The energy landscape in today’s world is shifting. With fresh commitments to reach net zero by 2050, and the increasing problem of global warming set to shake up the world in coming decades, we are slowly drifting to a more environmentally conscious, renewable approach. The first and foremost change to be implemented, both due to its less radical nature and the outsized impact it can have, is reducing our overall energy consumption.
Energy audits are key to this, supplying the information we need to be more cost-effective with our energy. It allows us to identify our bad energy habits, diagnose and replace inefficient energy systems, and take steps to lower our overall usage. Not only will this save a great deal of money, but it will promote innovation and social responsibility in your workplace, reduce your carbon footprint, and even improve comfort levels and motivation.
In our latest blog, we’ll explore why energy audits are important, and how exactly they work.
Energy audits are often seen as a waste of time, allocating money and resources on something that will yield very little results. This could not be further from the truth. Think tank Green Alliance have projected that energy efficiency will save UK companies a whopping £6 billion a year by 2030, and while some might think this only applies to larger operations, small and medium businesses are on track to save £2.7 billion in the same timeframe.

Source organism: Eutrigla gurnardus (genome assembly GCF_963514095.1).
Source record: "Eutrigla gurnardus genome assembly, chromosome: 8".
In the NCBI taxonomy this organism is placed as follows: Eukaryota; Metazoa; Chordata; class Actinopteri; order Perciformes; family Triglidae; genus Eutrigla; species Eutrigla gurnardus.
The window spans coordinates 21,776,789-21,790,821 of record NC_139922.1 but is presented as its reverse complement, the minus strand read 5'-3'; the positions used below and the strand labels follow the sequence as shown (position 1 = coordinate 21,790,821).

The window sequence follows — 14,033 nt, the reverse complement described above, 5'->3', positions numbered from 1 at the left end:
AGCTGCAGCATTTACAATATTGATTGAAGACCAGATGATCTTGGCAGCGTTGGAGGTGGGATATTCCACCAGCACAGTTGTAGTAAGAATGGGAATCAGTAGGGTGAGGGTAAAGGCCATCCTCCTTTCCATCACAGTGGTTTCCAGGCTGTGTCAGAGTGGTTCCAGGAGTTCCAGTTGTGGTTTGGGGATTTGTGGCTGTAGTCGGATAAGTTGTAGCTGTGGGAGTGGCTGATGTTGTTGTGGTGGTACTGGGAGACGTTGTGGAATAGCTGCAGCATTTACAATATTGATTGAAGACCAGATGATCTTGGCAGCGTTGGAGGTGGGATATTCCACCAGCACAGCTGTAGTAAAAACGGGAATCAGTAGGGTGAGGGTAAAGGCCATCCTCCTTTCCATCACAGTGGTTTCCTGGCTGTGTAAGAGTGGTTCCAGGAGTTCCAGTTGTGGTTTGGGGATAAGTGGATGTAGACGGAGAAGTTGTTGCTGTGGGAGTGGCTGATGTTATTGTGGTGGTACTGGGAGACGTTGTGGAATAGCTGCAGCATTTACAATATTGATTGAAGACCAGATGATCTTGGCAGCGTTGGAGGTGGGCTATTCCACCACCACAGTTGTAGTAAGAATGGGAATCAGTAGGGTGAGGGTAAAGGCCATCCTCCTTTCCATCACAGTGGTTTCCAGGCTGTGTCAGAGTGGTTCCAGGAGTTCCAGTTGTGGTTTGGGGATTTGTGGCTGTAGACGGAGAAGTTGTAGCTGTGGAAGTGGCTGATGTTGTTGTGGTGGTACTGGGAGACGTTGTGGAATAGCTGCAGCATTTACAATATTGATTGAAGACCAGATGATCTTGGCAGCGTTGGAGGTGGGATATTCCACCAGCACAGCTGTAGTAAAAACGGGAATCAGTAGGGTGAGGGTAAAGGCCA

This can make a real difference to your business’s finances, and comes at a much cheaper cost than reaching deep into your pockets to purchase pricey renewables. In this way, reducing your energy usage makes for a perfect investment, providing a quick, easy win that will save your business money and deliver results that can be taken straight to shareholders or executives. For this reason, you should first look to fully optimize your existing energy usage, like gas and electricity, before turning to other sources, like renewables, which can then be purchased using the proceeds.
On top of this, the substantial savings made from optimizing your energy can give you momentum and convince employees to jump on board and contribute to the initiative. This fosters innovation in the workplace, creating a culture where workers can approach you with fresh ideas, helping to reduce expenditure and improve your company’s impact on the environment.